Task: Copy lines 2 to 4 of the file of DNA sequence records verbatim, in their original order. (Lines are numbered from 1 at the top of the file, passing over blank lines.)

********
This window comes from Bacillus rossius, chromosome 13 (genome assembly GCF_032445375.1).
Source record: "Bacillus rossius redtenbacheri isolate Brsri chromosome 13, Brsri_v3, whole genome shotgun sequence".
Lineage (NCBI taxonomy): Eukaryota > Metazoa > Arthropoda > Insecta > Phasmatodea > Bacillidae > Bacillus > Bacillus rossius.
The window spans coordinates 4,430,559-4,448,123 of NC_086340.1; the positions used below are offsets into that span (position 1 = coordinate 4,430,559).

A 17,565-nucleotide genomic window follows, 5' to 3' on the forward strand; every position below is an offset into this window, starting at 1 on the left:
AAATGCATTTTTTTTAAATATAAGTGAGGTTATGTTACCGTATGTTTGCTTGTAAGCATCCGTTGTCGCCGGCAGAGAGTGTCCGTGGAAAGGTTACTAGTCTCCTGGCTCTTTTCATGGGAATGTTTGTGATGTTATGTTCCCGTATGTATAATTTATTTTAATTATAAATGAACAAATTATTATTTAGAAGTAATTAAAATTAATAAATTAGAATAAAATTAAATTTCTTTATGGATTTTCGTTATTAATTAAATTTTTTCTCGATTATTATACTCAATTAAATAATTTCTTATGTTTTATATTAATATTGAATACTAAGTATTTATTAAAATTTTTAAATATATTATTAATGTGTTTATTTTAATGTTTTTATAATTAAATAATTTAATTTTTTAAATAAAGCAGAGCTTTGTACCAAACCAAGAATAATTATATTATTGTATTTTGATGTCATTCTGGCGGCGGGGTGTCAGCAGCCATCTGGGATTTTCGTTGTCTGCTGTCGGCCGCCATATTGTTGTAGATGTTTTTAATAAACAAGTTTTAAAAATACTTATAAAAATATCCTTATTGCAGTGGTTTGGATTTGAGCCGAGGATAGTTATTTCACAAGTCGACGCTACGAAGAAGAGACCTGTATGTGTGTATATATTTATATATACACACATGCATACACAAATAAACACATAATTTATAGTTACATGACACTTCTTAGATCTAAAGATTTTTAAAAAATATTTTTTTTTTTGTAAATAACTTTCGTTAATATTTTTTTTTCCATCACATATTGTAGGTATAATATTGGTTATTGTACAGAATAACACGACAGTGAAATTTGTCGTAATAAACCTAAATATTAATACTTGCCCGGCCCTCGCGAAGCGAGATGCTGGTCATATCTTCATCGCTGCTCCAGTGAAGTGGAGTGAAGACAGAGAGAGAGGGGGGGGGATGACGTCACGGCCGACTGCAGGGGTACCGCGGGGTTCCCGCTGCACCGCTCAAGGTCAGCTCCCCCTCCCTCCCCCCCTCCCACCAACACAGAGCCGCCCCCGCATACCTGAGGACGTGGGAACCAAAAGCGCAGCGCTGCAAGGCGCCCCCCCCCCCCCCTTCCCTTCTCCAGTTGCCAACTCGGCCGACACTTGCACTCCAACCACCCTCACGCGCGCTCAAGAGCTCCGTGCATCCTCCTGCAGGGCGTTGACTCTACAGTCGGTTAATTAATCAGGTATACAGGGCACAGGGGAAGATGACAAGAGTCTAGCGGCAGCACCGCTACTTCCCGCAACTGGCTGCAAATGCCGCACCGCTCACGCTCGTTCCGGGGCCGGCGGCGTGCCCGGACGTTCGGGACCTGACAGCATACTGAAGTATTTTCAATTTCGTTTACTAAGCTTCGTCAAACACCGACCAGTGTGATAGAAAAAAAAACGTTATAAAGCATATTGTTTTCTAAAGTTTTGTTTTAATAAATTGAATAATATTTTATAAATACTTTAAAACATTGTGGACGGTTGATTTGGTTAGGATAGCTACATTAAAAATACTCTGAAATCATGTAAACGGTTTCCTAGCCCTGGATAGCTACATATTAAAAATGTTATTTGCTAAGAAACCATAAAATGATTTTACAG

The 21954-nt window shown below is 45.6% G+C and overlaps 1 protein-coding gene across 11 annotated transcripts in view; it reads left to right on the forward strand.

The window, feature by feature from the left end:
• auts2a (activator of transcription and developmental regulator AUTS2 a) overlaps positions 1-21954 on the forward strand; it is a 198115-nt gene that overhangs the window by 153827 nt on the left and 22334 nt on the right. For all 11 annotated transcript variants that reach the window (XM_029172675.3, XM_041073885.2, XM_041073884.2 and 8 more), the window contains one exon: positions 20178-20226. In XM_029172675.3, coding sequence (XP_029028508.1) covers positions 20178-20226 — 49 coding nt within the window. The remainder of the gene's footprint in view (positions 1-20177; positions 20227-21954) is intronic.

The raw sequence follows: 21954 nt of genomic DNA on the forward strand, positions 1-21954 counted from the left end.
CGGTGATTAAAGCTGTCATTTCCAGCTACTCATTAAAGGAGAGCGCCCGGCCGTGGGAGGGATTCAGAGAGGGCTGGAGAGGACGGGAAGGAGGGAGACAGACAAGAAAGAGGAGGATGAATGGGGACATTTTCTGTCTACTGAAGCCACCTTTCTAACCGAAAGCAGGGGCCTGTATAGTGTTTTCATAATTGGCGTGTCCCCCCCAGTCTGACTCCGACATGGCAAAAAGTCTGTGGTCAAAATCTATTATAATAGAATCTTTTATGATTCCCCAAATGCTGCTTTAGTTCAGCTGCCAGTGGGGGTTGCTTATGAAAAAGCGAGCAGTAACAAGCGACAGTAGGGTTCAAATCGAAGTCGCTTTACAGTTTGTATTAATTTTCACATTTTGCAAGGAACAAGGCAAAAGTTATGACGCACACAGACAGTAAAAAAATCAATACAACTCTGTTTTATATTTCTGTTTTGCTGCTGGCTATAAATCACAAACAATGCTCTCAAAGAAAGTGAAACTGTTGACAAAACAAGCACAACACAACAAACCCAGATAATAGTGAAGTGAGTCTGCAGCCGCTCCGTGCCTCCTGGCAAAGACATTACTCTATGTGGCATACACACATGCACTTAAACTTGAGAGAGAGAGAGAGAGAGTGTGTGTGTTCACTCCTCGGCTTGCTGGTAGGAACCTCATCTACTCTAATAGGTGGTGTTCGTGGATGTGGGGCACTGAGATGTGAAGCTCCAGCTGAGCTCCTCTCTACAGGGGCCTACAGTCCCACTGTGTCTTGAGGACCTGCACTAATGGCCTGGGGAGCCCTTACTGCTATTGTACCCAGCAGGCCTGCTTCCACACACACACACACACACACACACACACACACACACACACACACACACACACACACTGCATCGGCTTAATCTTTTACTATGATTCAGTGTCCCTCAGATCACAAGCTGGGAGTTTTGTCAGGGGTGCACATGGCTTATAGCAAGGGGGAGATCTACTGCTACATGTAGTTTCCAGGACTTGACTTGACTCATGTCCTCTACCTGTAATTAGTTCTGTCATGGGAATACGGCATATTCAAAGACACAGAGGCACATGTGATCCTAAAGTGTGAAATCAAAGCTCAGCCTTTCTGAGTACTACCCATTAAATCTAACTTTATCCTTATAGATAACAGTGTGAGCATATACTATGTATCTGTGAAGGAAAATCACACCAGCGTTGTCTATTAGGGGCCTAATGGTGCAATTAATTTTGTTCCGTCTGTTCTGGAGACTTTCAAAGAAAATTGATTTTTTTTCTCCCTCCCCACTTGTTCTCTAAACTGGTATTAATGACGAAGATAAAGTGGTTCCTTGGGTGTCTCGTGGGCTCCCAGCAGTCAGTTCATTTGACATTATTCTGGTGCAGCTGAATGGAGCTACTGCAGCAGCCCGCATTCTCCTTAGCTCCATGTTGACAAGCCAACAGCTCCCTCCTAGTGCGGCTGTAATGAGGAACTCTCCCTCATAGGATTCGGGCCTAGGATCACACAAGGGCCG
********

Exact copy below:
Source record: "Bacillus rossius redtenbacheri isolate Brsri chromosome 13, Brsri_v3, whole genome shotgun sequence".
Lineage (NCBI taxonomy): Eukaryota > Metazoa > Arthropoda > Insecta > Phasmatodea > Bacillidae > Bacillus > Bacillus rossius.
The window spans coordinates 4,430,559-4,448,123 of NC_086340.1; the positions used below are offsets into that span (position 1 = coordinate 4,430,559).